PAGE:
• Isabel Ritchie

    I love these maps, but the video goes to quickly to actually make out individual routes. I’d love to be able to overlay this over a street map, cause I still cant tell which route is which.

    • Ltwo Threer

      Good idea… also, being able to isolate routes would be nice.

      I can see the “up and wait, down as another goes up to wait” pattern in the north most routes, and I have a feeling Sherbourne does the same thing. Would like to have some visual confirmation of this!

  • Toro

    Neat data visualization. So this image represents the actual speed of the vehicles? It would seem that the rider density and frequency of transit stops (or even traffic lights) would be influential factors to consider in a sort of ‘relative speed’ visualization, i.e. how many people are being moved at that rate). For example, this image shows the 105 Downsview bus being among the fastest routes, but it is very infrequent (as is the case with many routes on the system’s fringe).

    • Anonymous

      I was wondering the same thing. The 42 is shown as fast, but as a daily rider, I can tell you that the infrequency is what makes it slow.

    • James Fisher

      Yep, it’s only showing average vehicle speed. Doesn’t really relate how frequently a route runs, or how many people it might move.

      If you combined the speeds and frequency with average ridership, you could produce a pretty cool TTC density map. How many actual people are moved on each route per hour for example…

      • Anonymous

        That’s something I’d like to see. You can view tables of daily route ridership for the TTC (e.g Google ‘service improvements 2008′). But to see a map with that data overlain would be quite interesting. I’d like to see where most people are getting on, transferring to, and getting off.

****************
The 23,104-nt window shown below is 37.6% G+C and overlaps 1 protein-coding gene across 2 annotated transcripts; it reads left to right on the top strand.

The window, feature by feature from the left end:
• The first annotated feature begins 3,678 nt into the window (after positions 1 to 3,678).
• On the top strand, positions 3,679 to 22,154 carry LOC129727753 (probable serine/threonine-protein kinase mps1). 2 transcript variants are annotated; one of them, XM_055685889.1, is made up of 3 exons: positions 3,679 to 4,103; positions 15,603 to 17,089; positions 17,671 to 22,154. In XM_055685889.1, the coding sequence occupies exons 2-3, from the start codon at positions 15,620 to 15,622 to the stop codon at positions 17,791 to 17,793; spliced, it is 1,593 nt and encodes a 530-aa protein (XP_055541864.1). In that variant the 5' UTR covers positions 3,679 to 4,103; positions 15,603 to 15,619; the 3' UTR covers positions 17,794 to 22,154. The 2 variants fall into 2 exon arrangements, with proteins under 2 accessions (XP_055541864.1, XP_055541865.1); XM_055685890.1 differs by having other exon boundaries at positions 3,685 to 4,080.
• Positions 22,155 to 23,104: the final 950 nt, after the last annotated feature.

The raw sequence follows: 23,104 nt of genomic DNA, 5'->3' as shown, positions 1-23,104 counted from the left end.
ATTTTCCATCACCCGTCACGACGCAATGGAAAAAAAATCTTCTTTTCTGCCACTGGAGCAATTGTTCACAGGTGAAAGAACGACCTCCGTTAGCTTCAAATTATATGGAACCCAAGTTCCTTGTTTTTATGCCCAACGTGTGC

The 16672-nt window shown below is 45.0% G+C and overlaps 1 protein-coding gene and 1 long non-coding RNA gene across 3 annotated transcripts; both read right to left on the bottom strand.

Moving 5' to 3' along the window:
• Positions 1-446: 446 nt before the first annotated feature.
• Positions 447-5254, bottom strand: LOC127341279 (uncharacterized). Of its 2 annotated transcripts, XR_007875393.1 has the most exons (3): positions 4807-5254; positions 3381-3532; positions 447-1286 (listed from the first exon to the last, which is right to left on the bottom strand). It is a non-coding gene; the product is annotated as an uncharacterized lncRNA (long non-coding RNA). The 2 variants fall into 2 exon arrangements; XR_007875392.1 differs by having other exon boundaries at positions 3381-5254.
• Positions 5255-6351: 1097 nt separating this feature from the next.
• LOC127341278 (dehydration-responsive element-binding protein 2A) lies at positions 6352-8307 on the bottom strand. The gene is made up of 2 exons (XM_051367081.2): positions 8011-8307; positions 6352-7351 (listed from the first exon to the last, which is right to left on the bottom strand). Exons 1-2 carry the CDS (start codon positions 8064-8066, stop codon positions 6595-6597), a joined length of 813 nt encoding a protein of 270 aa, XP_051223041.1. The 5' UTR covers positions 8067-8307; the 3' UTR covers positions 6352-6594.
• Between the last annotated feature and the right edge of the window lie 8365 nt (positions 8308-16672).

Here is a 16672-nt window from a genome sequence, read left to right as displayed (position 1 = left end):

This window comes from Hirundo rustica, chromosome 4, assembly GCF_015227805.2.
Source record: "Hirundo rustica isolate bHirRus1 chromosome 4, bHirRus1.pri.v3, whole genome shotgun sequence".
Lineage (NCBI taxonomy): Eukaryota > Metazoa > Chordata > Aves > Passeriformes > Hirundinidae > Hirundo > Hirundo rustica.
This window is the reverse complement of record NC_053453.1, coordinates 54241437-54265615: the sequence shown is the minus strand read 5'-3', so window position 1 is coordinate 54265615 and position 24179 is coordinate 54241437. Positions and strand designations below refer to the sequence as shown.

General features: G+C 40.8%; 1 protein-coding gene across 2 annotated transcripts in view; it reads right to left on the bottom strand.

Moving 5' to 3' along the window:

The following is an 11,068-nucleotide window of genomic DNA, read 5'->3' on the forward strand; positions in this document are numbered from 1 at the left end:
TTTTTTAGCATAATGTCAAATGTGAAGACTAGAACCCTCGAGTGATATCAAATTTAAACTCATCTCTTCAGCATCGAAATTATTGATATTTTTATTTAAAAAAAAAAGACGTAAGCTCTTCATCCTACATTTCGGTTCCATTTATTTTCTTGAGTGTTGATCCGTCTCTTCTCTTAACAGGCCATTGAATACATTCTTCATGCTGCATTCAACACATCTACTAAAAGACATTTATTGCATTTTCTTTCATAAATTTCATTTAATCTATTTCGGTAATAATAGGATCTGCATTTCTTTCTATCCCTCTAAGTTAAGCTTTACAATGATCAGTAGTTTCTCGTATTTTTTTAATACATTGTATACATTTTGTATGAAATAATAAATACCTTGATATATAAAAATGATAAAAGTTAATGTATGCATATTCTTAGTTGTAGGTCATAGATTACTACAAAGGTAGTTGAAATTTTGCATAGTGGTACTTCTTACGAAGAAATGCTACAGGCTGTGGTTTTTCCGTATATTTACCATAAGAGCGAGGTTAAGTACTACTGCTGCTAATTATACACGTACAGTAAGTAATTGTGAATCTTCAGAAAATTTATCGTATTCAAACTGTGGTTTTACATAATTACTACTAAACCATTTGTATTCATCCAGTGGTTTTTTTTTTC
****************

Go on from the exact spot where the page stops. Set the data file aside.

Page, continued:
• Clive

    This isn’t a fair assessment. You need to wait until schools are back. They didn’t start back up until January 9th.

    • Clive

      So it usually takes longer when school is in session.

  • Brent

    This is awesome. It is disillusioning though to compare my regular route (Vic Park, 30 minutes from Sheppard to Danforth) with, say, Islington (same distance, ~10 minutes faster)… which I never knew before seeing the colour difference on Kipling / Islington / Royal York.

  • Janice

    This is awesome! Shout out to James Fisher for taking the time to create this and share it.

  • Michael

    Great visualizations! Another visual that’s worth looking at (and featuring on a real Torontoist story, hint hint editors!), would be This tool uses travel times to show you the boundary of how far you can travel in a given time. It’s really cool to see how much of the city is 10, 20, or 30 minutes from your stop!

  • Jp

    Here’s how you can access and map the data in something on a web map. It’s really easy to work with.

  • Anonymous

    That blue streak on the left would be the 192 Rocket.

  • Wildeyed

    I’d like to point out (as I do frequently to no effect) that about 33% of men are colour blind, most in the red green specturm so these kinds of maps are useless to a big chunk of people. There are lots of colours. Choose some others. Mix it up.